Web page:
Kibel agrees with Ford. “Such monitoring and archiving of personal posts would have to be in compliance with an organization’s written policies, social media site policies and applicable law,” he says. “A company would have to be very careful when it comes to personal social media posts.”


Ford takes the issue one step further, that archiving employee posts could make employees afraid to answer customer’s questions in fear of vulnerability and/or liability. “Keeping track of any and every statement made in social media raises a fundamental question that PR needs to address and ascertain: Are we making statements, or are we having conversations?” says Ford. He adds that one could never keep transcripts of every word a PR team says said to a reporter, and every customer service call isn’t recorded and permanently archived. Social media posts should be treated similarly, concludes Ford.


But maybe we’re getting ahead of ourselves. Archiving social media posts can be an expensive proposition for smaller organizations. And many don’t yet see a real need for doing so.

“Independent archiving isn’t something we’ve talked about as a company,” says Tim Haran, manager of social media content at USANA Health Sciences, a health and nutrition company. “But it does make sense for legal matters and crisis situations, and it may be something we will consider in the future.”

The chief blogger at USANA, Haran refers to past blogs via the Blogger platform, and to older Facebook and Twitter posts on those sites—though the material there goes back only so far. But at present, that’s all Haran needs.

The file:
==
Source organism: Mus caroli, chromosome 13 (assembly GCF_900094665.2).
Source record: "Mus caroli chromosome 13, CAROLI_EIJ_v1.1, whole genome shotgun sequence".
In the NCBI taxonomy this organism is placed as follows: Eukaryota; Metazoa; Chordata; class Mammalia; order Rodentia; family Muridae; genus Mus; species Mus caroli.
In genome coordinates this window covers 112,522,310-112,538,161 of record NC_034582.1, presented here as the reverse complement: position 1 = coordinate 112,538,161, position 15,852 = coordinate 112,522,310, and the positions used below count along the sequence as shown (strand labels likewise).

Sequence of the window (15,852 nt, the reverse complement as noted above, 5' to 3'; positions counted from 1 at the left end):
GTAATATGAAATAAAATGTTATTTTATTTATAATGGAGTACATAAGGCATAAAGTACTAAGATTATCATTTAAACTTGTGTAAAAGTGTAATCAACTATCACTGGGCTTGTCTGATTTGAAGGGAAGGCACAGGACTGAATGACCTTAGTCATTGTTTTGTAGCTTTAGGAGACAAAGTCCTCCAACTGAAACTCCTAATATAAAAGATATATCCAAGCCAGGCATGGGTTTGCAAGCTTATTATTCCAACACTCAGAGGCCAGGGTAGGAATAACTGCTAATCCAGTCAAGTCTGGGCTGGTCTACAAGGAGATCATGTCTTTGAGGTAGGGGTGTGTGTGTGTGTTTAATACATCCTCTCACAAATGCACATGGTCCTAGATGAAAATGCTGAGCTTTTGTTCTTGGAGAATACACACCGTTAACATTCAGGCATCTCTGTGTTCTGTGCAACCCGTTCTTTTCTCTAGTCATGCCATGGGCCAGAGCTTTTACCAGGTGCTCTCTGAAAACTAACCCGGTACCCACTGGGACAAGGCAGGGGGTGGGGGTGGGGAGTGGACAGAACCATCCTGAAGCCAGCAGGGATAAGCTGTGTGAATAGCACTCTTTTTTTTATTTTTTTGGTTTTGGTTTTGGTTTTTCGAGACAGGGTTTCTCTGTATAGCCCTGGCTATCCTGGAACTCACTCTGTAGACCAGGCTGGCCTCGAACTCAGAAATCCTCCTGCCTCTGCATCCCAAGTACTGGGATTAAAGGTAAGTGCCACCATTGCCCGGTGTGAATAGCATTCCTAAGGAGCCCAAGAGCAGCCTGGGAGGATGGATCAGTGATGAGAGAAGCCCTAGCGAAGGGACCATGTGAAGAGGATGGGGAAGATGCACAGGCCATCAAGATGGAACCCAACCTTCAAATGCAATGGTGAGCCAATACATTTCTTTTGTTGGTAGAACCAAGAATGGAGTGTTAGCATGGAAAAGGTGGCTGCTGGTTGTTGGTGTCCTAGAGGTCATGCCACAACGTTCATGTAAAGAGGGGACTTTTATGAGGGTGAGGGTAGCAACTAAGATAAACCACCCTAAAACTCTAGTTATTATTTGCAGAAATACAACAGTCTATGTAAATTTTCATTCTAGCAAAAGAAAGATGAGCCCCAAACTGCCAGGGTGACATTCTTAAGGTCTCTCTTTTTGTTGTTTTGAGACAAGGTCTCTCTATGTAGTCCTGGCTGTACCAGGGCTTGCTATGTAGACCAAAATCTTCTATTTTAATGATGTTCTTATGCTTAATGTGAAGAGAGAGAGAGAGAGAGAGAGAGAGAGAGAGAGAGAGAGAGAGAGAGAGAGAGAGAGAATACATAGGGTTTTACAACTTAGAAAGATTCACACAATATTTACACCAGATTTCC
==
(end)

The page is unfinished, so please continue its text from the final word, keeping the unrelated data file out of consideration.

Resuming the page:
For most, simplicity is the key. “Make whatever the process is, you enact one that is not onerous to maintain,” says Ford. “An incomplete archive is better than an abandoned one.” Ford has the following suggestions for social media archiving:

• Social network sites maintain an archive of all the interactions a profile has had on those sites. “You can download and save those to a file if needed,” says Ford.

• Bookmarking sites as soon as you leave a comment will allow you to easily return to it at a later day.

• Enter new comments in a common Excel spreadsheet. “It’s simple, but time consuming,” adds Ford.

• Consider new software programs that help in maintaining archives across a variety of platforms (see the sidebar below for some specific applications).

It’s clear that as organizations continue to look to brand themselves on social networks, the subject of archiving content will move up on the priority list, but PR executives should tread the topic carefully before taking action. PRN


Sam Ford, [email protected]; Gary Kibel, [email protected]; Tim Haran, [email protected].

Social Media Archiving Tools Offer Variety of Features

As organizations and their employees ramp up social media outreach, PR communicators will have to come up with ways to better archive what could be thousands or even millions of posts in a year. There are now companies that offer solutions that help—and here is a sampling with their contact information and a short synopsis of their offerings:

Arkovi (

Specializes in financial services.

Nextpoint (

Cloud-based technology products for legal and compliance needs.

PeopleBrowsr (

Archives function allows insight into communities, competitors.

Smarsh (

Defines which social networking features employees can access —reviews, approves or rejects messages before they are posted.


Monitors the social networking communications of employees.